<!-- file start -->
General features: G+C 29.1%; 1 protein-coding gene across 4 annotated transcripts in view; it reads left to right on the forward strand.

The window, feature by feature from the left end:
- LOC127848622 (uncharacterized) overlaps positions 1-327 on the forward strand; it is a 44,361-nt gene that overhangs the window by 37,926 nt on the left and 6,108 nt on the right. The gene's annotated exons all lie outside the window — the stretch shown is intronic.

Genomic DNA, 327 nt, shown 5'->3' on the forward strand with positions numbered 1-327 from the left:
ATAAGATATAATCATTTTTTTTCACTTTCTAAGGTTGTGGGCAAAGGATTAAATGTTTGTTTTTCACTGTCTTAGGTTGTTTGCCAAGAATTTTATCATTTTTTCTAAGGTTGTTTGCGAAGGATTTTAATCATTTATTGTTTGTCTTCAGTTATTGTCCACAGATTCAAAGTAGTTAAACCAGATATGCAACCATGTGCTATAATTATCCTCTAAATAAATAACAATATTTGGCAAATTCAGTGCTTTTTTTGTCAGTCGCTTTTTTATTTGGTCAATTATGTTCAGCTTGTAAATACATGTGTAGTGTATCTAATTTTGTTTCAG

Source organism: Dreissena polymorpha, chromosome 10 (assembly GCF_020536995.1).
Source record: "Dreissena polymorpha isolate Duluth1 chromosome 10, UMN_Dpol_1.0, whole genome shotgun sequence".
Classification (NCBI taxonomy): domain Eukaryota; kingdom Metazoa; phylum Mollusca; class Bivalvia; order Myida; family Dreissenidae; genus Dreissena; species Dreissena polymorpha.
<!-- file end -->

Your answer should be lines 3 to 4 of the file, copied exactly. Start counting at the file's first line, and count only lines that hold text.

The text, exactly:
- LOC127848622 (uncharacterized) overlaps positions 1-327 on the forward strand; it is a 44,361-nt gene that overhangs the window by 37,926 nt on the left and 6,108 nt on the right. The gene's annotated exons all lie outside the window — the stretch shown is intronic.

Genomic DNA, 327 nt, shown 5'->3' on the forward strand with positions numbered 1-327 from the left: